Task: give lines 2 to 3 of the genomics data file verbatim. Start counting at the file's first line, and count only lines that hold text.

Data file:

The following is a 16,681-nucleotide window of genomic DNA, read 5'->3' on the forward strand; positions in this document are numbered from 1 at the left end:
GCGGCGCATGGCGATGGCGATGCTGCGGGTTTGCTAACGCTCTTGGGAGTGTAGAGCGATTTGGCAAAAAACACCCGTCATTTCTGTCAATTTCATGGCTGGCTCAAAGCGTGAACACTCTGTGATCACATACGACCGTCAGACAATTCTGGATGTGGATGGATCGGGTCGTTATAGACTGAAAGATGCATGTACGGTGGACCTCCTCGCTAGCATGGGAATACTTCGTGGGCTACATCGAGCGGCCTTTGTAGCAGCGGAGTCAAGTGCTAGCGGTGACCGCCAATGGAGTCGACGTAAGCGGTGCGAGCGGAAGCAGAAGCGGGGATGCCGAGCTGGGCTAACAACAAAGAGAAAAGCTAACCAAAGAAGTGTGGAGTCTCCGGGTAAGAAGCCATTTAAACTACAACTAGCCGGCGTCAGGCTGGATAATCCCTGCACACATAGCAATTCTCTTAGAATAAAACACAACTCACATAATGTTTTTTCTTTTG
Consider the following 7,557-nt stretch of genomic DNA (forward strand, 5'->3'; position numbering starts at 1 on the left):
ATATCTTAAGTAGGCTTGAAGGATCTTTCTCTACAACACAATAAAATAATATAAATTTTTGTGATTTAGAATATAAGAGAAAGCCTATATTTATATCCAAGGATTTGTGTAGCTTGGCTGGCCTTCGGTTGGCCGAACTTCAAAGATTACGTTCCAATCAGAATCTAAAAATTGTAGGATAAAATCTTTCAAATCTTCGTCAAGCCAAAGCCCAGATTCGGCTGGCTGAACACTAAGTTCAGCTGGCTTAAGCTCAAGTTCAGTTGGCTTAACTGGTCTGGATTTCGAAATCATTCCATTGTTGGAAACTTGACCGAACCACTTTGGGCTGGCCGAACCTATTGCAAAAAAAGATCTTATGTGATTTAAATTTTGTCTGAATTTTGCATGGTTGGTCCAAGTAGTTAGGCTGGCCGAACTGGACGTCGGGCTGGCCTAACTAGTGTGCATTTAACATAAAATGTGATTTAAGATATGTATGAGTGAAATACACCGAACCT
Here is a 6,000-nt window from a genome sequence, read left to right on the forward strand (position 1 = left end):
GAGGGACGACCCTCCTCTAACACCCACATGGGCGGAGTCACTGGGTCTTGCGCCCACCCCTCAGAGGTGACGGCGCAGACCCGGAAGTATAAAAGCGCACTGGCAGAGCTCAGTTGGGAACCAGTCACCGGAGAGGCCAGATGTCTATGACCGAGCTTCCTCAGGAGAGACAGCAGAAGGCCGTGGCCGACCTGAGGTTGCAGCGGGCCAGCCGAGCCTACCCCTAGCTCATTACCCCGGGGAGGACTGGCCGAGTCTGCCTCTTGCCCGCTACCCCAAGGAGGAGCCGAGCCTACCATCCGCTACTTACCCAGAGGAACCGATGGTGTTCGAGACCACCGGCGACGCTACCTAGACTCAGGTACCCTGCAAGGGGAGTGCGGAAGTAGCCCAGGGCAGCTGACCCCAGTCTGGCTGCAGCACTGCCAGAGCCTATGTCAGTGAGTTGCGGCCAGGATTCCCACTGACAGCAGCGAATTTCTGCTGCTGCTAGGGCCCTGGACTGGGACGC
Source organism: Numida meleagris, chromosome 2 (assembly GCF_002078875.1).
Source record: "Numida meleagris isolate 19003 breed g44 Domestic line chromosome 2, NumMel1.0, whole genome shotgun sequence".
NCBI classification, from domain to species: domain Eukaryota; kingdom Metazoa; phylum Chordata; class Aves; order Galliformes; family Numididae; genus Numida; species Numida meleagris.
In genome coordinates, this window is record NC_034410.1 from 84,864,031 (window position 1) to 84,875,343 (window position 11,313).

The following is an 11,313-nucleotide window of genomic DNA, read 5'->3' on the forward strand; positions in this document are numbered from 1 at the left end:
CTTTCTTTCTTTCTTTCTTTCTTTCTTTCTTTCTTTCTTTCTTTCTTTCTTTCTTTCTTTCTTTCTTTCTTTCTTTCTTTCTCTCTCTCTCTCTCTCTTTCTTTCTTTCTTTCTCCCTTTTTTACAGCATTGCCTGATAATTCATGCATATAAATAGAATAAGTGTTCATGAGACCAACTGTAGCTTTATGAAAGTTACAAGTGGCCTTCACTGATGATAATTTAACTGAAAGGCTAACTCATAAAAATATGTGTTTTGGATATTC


GCGGCGCATGGCGATGGCGATGCTGCGGGTTTGCTAACGCTCTTGGGAGTGTAGAGCGATTTGGCAAAAAACACCCGTCATTTCTGTCAATTTCATGGCTGGCTCAAAGCGTGAACACTCTGTGATCACATACGACCGTCAGACAATTCTGGATGTGGATGGATCGGGTCGTTATAGACTGAAAGATGCATGTACGGTGGACCTCCTCGCTAGCATGGGAATACTTCGTGGGCTACATCGAGCGGCCTTTGTAGCAGCGGAGTCAAGTGCTAGCGGTGACCGCCAATGGAGTCGACGTAAGCGGTGCGAGCGGAAGCAGAAGCGGGGATGCCGAGCTGGGCTAACAACAAAGAGAAAAGCTAACCAAAGAAGTGTGGAGTCTCCGGGTAAGAAGCCATTTAAACTACAACTAGCCGGCGTCAGGCTGGATAATCCCTGCACACATAGCAATTCTCTTAGAATAAAACACAACTCACATAATGTTTTTTCTTTTG
Consider the following 7,557-nt stretch of genomic DNA (forward strand, 5'->3'; position numbering starts at 1 on the left):